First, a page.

I know of a minimum of 5 additional new models that will be unveiled at ICAST in July that will also be US-made.
  13. sfef84
    Offline

    I knew the first post thing would come up... Like i said in the post... Boards here in Texas are pretty boased and most members wouldnt take the time to answer without being drama queens.

    Thanks a

    Another thing I noticed about Texan anglers is the amount of tackle overkill... I caught a 144lb yft in cabo when i was 12 with some crap ass reel and 30lb test. Here in Texas, nothing less than an 80w 2 speed spooled with 100lb braid will do.

    Thanks again. Look forward to mooching off the boards!

    Tight lines fo sho!
  14. sfef84
    Offline

    Very true. This thinking is probably the reason why Penn came out with a baitcaster
  15. DannyNoonan
    Offline

  16. Bada Bing
    Offline

    Similar but not identical to what Apple did back in the 80's. With the advent of the open source PC, Apple was quickly declining so what did they do? They created a program to put Apple computers in as many elementary and high schools as they could thereby gaining consumers from the womb. Genius! Nevertheless... Shimano Rules and Apples are still gay :D
  17. falconer
    Offline

    Penn could manufacture die cast aluminum reels and injection molded side plate/stamped SS side plate rings (their historical bread and butter) in the US if they wanted to, and still make money. The price differential isn't that great. Witness, Master Lock padlocks just moved their entire production from China back to the US (http://www.masterlock.com/products/Master_Lock_Supports_American_Jobs.jsp).
    There are no significant supply chain issues, unlike with computers or cell phones. Electricity and feedstock materials like natural gas are cheap in the US and will remain so for a long time. If Penn were a publicly traded company I could understand not producing in the US. I could understand it, but not condone it. Since Penn is a privately (or at least closely held) company, like Polartek/Malden Mills, they could manufacture in the US. But consider this - they are designing and manufacturing for a global market, and Indonesian, Australian and Phillipino anglers probably don't care if the reels are made in the US or in Guangdong. Probably good to walk in Penn's shoes, too.

    I care, though. But, I'm a 62 year-old baby boomer, and virtually all businesses are looking way beyond us. Get over it it, fellas, we just don't figure in strategic business planning or product development. If Cal and Eric Sheets can keep us in business with SoCal "hot rod" mods, and the folks at Avet and Accurate can find a way to make a profit producing in the US with mainly CNC machined products, so be it. Kind of a shame, though, that we have to accept only being able to have a small voice with a tiny range of companies, with respect to their high-end products. We can pound sand on the value lines which are comparable to Saltists and Toriums, using die cast alloy frames and side plates. If Barry Grant and Edelbrock can make caburetors and carb parts in the US you'd think Penn could make good reels at a profit here too. Same technology.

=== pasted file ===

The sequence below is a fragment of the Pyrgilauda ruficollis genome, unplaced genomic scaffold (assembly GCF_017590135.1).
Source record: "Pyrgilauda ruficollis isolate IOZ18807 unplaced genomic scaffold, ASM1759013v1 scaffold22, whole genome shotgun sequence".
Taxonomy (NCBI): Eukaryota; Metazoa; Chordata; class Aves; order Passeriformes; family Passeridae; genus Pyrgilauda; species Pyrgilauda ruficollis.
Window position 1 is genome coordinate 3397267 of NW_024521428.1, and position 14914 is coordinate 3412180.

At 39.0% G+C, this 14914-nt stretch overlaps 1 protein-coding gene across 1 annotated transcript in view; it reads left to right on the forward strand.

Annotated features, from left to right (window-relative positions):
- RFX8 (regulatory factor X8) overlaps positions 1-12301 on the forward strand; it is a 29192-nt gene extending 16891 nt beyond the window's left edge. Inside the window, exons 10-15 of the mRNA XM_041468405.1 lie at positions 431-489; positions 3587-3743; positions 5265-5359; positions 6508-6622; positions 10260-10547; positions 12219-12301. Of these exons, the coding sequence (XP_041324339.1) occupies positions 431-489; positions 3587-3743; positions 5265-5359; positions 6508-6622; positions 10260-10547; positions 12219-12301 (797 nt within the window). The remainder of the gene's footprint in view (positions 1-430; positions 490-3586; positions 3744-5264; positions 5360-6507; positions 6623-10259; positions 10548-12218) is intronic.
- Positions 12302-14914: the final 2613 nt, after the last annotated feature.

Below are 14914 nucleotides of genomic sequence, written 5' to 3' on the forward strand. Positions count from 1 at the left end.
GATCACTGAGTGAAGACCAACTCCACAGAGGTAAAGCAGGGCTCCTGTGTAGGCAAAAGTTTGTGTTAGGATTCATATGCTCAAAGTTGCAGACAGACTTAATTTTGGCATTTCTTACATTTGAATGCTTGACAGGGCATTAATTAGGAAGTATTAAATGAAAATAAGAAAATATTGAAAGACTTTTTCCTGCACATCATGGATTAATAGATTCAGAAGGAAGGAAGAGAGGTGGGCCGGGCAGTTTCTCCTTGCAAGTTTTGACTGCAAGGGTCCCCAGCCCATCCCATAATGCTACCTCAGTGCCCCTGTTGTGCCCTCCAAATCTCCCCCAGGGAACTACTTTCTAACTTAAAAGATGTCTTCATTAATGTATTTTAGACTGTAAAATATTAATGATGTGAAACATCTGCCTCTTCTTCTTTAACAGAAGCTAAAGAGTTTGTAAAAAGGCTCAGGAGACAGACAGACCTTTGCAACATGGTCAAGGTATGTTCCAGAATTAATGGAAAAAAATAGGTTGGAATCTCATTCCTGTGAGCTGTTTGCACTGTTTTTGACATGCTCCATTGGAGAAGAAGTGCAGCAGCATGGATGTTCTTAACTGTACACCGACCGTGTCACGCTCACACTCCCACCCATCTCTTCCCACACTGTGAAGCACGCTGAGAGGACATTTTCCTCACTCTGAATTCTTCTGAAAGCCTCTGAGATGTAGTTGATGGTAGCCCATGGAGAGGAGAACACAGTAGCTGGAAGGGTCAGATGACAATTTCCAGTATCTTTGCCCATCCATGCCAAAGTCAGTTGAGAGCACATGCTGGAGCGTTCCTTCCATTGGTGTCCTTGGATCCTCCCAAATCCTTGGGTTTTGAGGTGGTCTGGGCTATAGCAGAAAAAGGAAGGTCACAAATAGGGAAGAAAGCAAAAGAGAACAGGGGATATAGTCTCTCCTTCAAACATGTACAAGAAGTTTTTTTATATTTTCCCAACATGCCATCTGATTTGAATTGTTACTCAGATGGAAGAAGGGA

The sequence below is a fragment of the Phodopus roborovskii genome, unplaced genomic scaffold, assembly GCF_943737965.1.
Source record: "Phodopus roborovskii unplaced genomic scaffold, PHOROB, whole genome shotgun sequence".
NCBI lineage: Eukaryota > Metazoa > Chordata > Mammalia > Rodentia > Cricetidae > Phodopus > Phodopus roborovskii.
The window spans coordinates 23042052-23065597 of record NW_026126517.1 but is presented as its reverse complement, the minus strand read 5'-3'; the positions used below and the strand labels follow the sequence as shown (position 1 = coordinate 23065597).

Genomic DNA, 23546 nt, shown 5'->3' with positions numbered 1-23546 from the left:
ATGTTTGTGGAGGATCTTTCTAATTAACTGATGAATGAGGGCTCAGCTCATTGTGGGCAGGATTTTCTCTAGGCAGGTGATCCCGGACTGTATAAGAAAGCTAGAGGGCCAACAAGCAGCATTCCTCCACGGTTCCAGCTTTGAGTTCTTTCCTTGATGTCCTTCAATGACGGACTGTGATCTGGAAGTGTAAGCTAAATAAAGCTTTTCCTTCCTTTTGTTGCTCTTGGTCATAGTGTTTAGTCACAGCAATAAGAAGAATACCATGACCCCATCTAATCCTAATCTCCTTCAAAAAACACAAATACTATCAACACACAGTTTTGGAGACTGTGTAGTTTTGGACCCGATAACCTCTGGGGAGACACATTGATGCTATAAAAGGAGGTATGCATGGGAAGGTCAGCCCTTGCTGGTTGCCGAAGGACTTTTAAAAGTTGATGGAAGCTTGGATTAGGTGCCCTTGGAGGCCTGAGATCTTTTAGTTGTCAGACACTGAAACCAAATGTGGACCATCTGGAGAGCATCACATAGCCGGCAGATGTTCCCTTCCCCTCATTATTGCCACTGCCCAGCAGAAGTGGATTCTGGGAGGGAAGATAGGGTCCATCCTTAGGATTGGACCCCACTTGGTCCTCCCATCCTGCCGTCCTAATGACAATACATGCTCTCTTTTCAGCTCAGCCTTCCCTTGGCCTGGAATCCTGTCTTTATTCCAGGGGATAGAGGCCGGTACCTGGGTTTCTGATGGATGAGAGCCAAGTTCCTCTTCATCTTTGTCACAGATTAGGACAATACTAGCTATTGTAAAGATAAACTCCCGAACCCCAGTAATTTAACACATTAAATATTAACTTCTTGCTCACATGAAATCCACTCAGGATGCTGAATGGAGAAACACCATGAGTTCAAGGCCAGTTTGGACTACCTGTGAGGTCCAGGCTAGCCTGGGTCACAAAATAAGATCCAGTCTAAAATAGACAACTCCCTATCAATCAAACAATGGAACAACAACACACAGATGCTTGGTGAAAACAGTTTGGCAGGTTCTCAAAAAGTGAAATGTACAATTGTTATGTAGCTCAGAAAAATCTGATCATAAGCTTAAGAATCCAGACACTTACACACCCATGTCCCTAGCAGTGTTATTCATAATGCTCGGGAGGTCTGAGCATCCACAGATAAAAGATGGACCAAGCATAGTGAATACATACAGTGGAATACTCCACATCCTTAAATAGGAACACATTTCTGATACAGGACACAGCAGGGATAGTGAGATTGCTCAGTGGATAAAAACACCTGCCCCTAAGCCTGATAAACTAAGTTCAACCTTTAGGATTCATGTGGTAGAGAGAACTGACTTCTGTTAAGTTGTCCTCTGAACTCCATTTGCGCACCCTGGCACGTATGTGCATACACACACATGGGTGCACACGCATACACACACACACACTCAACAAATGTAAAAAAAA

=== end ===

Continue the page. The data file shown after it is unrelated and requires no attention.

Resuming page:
Just sayin'. Don't mean to jump the thread from Penn haters in Texas to "made in USA" issues, but there is a linkage between the two topics.
  18. jesse
    Offline

    I admit that I jumped ship from my trusty Jigmaster Yellowtail Specials for some Trinidads when they came out but I was In a shop today and the new Penn's looked and felt awesome. Not to mention the prices were legit. I think I am going to Pick one up.. Has anybody fished a Sargus yet?
    J
  19. tunanorth
    Offline





    For the record, Penn is in fact a publicly traded company, as part of Jarden Corp., and as mentioned, the other successful US reel manufacturers are doing it with CNC reels, same as the main portion of Penn's US production consists of.
  20. Stryker20
    Offline

    The "consumers from the womb" comment holds a lot of water.

    I was raised on Penn products from very early on.

    I lived in Kentucky until I was 8 or so, and can remember fishing one of those old blue spin-cast reels on an old metal seat Mitchell rod. I was fuckin thrilled when I got my first new reel for christmas. A Penn 109.

    We moved to Texas in 87 and the Penn following there was devout. When I fished that little 109 in Corpus Christi, I felt like I could land anything that swam more or less.

    I had that thing from age 7 through to when I left home for the military in 97. It got lost, along with a couple jigmasters and a Sea-boy and a 113H.

    I still fish jigmasters and the "H" model Senators for tuna. I still use 209's as diver reels for Coho, and a couple 9m's for inshore bass and lings. My 965 is my all-time favorite reel of my entire collection, but that little TRQ100 follows very closely.

    I use Avets for my bait reels for tuna up here, because I haven't seen a small lever drag product from Penn that will compete there. Penn Senators do all my trolling duty and my heavy bottom fishing still, and I doubt I'll retire them for quite some time. You won't find a single Shimano in my entire outfit, and probably never will. Hell, I just pulled the trigger on my first non-Penn spinner a couple months back and got a Daiwa Saltist 4500.

    I personally believe that there is an overwhelming amount of people in Texas that are severely biased because they don't know any better and are too fucking stubborn to change. Therein lies the problem for the OP.